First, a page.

Racism, Power, and Justice: Achieving Population Health Equity
For the 2021 Annual Meeting, we take on the seemingly intractable challenge of racial and ethnic health inequities and focus on structural racism as their fundamental source. Structural racism is a self-sustaining system of inequity fortified by an interconnected network of formal and informal institutions, ranging, for example, from our educational and criminal justice systems to the media to the entities that oversee our environment and even family formation. This network sustains structural racism as movement toward equity in one institution may be countered with changes in another institution to preserve overall inequity across time and place. Structural racism has been designed to favor those with social, economic, and political power, meaning that racism not only harms non-White populations but other socially or economically marginalized populations such as poor or less-educated White Americans.
The profound health consequences of structural racism underscore the critical importance of interdisciplinary population health research to inform effective and just policies and interventions. When we work across our disciplinary boundaries, we can clarify the ways in which institutions operate together to preserve power inequities. This, in turn, allows us to build the evidence base necessary for sustained change. To achieve population health equity, we therefore place the focus on what it will take to reach that goal – an anti-racist movement to dismantle structural racism and move toward a racially, socially, economically, and politically just and equitable society.
Groups of individuals are invited to submit panels that will present original research or engage in innovative discussions that push the boundaries of population health science, practice, theory, methods, student training, or technological innovations (or a combination of these) around a significant issue related to population health. Note that work presented in these panels should not yet be published. All proposed panels should include the session organizer, and 3-4 panelists.
All population health topics are welcome. Topics related to the conference theme are especially encouraged.
The IAPHS annual meeting is aimed at fostering cross-pollination of ideas among panel members and an interdisciplinary audience. Panels should not be composed of presenters from a single academic discipline.
Submission Deadline: March 8, 2021
Individuals or co-authored teams are welcome to submit an original abstract for consideration on the program. Accepted Abstracts will be presented in either a Poster or Oral Contributed Session. Abstract may present original research, practice, theory, methods, new ideas on student training, or technological innovations.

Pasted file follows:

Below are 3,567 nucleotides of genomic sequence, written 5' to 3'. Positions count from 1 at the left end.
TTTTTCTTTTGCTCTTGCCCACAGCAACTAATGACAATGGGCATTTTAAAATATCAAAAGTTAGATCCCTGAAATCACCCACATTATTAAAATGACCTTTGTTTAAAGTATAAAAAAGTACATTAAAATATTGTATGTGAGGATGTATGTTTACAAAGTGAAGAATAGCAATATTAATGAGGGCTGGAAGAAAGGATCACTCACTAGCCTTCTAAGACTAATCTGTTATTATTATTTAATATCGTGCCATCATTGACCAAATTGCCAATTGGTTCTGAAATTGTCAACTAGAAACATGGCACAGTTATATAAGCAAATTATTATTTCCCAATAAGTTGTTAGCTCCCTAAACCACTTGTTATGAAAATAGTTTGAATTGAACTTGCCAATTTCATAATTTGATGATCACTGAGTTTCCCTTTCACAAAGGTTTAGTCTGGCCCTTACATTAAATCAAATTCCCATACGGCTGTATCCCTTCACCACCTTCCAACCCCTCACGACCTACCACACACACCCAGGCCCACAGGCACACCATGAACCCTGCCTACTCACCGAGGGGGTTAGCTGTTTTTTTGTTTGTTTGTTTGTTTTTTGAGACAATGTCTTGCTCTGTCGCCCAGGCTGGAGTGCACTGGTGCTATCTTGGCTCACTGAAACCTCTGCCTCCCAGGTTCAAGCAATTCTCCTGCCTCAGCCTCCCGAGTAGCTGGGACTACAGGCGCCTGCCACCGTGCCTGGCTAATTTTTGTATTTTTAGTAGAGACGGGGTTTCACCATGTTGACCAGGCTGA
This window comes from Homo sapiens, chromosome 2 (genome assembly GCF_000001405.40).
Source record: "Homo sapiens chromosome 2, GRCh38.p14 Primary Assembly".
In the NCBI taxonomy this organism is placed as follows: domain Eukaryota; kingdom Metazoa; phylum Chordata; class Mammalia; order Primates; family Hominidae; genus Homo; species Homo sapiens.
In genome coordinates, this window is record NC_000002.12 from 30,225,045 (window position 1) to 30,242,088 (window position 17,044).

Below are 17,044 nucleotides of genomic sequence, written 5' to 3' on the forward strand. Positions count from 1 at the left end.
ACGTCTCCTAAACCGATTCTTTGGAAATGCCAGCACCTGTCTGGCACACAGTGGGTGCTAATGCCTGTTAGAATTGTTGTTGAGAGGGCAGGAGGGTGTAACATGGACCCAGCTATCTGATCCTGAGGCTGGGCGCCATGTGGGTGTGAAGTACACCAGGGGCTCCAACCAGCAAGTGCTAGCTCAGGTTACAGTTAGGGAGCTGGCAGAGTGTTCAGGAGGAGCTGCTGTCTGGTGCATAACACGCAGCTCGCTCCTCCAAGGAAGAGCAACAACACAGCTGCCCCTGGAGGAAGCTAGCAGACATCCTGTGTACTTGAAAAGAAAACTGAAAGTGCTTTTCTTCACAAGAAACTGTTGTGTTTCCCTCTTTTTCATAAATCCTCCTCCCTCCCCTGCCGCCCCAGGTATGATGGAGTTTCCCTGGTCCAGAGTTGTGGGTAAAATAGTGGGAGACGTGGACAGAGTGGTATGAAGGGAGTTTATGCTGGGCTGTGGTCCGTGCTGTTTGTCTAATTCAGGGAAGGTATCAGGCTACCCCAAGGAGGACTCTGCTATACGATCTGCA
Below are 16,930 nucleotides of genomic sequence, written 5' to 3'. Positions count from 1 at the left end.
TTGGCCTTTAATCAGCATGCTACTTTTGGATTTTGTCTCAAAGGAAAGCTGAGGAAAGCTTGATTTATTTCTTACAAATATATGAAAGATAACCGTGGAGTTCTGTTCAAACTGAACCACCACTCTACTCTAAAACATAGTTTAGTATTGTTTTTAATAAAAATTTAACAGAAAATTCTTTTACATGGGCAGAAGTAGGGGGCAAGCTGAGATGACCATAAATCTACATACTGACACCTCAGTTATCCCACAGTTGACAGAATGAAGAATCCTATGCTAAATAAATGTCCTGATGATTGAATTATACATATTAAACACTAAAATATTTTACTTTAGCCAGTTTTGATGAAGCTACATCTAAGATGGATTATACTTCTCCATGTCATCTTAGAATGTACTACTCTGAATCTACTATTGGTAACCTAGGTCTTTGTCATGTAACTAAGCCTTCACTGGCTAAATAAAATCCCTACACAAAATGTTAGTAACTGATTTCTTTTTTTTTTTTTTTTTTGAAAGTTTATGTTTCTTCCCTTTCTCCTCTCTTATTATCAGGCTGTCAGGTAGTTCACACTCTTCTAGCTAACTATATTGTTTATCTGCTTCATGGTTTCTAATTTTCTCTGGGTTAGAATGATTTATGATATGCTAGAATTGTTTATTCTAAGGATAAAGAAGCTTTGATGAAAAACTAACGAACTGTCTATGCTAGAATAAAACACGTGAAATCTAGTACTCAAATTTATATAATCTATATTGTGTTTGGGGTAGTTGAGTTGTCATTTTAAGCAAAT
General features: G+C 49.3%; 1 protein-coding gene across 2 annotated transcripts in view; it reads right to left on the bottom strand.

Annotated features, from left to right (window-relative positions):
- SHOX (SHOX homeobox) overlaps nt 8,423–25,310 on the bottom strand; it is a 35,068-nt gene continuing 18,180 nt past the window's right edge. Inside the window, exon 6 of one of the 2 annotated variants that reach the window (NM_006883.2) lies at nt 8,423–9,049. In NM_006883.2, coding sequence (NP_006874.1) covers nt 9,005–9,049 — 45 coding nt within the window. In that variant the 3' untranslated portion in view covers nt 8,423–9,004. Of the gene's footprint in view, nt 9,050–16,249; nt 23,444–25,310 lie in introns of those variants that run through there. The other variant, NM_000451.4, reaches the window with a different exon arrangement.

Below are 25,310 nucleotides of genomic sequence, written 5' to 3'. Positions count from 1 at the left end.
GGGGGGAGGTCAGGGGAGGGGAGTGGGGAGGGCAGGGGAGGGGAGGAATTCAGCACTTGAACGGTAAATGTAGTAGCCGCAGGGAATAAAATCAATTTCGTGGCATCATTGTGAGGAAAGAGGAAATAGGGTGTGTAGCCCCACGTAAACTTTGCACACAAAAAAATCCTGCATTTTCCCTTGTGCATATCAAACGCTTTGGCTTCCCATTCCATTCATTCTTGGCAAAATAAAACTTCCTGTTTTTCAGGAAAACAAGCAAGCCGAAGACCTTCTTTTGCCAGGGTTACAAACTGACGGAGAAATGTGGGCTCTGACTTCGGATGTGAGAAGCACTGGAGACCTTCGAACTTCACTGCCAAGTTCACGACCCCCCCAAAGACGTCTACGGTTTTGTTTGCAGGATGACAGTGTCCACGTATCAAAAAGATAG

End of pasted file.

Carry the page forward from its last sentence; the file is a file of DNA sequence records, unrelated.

Submission Deadline: March 8, 2021
Abstracts submitted for poster sessions or oral presentations
May be submitted:
- Abstracts of work that has been neither published nor presented at another meeting.
- Abstracts derived from papers under review by a journal but not yet accepted.
- Abstracts that have been submitted to other meetings for presentation and are under review (however, if accepted may not be presented both at IAPHS and another meeting).
May not be submitted:
- Abstracts derived from papers that have already been published, either in print or in an online format
- Abstracts based entirely on research that has been presented at other meetings, even if unpublished.
NOTE: The Submission Policy listed above is based on the status of the work, at the time of submission.
Submission Guidelines and Criteria for Review
General Guidelines for All Submissions
Submissions must focus on population health, broadly defined.
- Submissions should not include unnecessary disciplinary jargon. Remember that there is a strong likelihood that your submission will be reviewed from at least one person outside of your field. If the reviewers do not understand your submission, it is less likely to be selected.
- If your panel submission or abstract is based on original research, you must include enough details about your data and/or results to convince the Program Committee that your work will be ready for presentation at the October meeting.
- Priority will be given to submissions that will appeal to an interdisciplinary audience.
- Submissions will be evaluated based on:
a. Clarity of the formulation/conceptualization
b. Assessment of the methodological approach(es) as appropriate
c. Novelty of the results or discussion
d. Innovation of the overall project or panel
e. Fit on the program with other sessions
f. Ability to speak to an audience that includes researchers and practitioners from
multiple fields and sectors
Panel proposals must include a description of the panel (as you wish for it to appear in the program, should the session be selected), a listing of the panelists, talk titles and talk descriptions (200 characters limit) for each panelist. All panel members, must indicate a willingness to attend the conference and participate on the panel. Contact information and each panelist’s professional affiliation also need to be included.
Abstract Submission Guidelines
Abstracts that highlight original research must be 2,000 characters or less and must communicate to the Program Committee the question that is guiding the research, the significance of the research, data/methods, and preliminary results. These abstract submissions must be based on unpublished research. Abstract submissions will be judged on the extent to which the research, practice, or training is pushing boundaries in this area of study, is clear and complete, and is related to the theme of the meeting.
If you have questions about submissions, please contact: